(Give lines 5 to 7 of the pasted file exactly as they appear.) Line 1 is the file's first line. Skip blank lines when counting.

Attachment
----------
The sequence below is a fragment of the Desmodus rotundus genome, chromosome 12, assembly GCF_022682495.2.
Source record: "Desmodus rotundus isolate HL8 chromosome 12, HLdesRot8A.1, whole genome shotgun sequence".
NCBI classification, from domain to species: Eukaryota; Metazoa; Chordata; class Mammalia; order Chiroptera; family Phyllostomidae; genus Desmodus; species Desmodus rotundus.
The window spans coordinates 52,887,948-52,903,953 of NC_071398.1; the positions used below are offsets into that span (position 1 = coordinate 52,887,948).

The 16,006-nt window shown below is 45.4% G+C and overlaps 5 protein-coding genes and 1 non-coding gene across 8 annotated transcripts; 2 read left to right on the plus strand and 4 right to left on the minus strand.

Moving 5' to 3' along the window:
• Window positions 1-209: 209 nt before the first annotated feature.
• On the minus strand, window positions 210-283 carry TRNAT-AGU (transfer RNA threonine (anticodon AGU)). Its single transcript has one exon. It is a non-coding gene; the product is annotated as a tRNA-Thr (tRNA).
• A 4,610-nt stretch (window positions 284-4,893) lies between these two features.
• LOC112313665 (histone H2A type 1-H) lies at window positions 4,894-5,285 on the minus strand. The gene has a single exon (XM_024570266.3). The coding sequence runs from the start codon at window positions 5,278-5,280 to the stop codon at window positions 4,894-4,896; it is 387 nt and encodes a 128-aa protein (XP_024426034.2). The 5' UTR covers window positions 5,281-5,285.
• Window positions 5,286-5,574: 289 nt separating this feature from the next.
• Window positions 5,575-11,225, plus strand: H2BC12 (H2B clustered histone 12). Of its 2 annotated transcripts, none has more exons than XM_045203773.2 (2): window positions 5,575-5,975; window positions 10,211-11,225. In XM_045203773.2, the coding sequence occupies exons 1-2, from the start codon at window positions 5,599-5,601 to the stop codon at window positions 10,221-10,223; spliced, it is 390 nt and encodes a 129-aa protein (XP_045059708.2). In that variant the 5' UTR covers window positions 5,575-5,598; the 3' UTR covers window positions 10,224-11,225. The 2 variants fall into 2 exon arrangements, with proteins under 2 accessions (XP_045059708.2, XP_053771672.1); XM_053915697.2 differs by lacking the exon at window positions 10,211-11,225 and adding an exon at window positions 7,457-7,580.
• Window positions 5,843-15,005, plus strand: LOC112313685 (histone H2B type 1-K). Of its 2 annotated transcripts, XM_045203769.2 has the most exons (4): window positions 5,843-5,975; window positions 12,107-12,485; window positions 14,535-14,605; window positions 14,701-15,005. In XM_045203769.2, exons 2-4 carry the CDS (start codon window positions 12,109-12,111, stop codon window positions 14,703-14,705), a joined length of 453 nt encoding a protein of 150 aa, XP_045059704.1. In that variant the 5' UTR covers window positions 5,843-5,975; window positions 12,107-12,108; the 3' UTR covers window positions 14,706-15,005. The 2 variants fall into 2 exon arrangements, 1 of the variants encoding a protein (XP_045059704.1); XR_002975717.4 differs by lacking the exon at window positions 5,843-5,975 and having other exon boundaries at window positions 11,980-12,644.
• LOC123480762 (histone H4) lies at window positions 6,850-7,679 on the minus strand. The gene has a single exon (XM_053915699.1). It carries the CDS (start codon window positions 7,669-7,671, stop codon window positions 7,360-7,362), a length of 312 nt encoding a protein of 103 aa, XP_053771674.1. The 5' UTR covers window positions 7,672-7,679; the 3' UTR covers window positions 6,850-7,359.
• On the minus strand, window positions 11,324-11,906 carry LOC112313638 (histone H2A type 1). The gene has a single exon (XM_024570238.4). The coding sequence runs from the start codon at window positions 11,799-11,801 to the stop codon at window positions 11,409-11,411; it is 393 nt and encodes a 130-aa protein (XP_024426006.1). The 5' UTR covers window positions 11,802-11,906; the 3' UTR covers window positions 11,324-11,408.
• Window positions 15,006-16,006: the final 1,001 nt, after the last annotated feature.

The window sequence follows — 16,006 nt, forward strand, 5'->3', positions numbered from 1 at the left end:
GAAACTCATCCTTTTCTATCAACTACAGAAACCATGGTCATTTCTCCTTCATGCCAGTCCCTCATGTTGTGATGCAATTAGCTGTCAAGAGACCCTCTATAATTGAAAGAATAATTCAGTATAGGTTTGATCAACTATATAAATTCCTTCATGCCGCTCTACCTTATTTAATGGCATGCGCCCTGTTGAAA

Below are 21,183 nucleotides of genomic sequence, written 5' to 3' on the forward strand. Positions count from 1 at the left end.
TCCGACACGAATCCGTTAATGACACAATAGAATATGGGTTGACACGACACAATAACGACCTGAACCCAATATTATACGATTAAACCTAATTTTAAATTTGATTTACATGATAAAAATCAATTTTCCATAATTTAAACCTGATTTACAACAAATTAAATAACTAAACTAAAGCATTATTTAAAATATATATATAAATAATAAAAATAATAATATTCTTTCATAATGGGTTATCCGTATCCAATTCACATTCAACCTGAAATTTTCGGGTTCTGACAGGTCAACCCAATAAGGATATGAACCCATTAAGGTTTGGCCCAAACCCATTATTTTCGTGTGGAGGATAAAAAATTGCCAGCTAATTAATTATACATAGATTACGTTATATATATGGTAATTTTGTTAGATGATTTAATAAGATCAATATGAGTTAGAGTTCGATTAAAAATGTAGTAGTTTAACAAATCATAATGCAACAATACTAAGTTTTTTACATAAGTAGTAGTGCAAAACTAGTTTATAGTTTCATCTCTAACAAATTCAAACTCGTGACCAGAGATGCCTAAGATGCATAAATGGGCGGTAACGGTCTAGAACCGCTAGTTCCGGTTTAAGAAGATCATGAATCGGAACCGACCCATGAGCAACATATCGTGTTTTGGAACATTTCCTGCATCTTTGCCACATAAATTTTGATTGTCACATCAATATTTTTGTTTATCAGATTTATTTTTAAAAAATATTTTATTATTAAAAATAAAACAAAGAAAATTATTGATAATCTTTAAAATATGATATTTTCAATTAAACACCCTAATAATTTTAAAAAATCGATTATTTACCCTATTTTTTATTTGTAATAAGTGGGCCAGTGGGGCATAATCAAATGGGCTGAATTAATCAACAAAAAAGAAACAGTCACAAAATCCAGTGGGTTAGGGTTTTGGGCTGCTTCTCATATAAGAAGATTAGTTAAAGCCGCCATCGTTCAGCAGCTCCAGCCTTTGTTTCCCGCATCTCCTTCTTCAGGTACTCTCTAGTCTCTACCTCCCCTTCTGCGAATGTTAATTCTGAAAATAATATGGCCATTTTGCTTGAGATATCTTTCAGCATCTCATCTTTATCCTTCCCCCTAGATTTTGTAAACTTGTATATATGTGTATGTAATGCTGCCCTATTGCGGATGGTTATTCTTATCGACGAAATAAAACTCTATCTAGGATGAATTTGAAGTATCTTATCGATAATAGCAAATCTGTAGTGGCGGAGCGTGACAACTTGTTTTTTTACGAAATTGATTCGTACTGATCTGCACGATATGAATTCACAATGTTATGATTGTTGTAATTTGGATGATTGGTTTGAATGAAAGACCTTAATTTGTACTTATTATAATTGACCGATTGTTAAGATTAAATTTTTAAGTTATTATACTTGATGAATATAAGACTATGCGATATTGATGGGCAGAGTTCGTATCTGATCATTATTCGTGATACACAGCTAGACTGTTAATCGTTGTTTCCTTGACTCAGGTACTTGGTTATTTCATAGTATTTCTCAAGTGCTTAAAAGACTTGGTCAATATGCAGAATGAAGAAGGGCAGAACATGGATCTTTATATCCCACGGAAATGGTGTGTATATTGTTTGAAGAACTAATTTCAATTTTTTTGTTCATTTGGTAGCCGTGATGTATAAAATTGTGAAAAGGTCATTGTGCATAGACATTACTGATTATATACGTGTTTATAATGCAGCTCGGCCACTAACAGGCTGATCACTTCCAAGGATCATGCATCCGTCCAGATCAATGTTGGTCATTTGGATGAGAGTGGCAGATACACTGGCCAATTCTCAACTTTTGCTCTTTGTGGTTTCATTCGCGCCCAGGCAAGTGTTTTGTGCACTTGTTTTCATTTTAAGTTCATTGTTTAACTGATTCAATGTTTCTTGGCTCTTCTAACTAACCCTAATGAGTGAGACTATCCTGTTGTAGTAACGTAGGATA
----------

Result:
The 16,006-nt window shown below is 45.4% G+C and overlaps 5 protein-coding genes and 1 non-coding gene across 8 annotated transcripts; 2 read left to right on the plus strand and 4 right to left on the minus strand.

Moving 5' to 3' along the window:
• Window positions 1-209: 209 nt before the first annotated feature.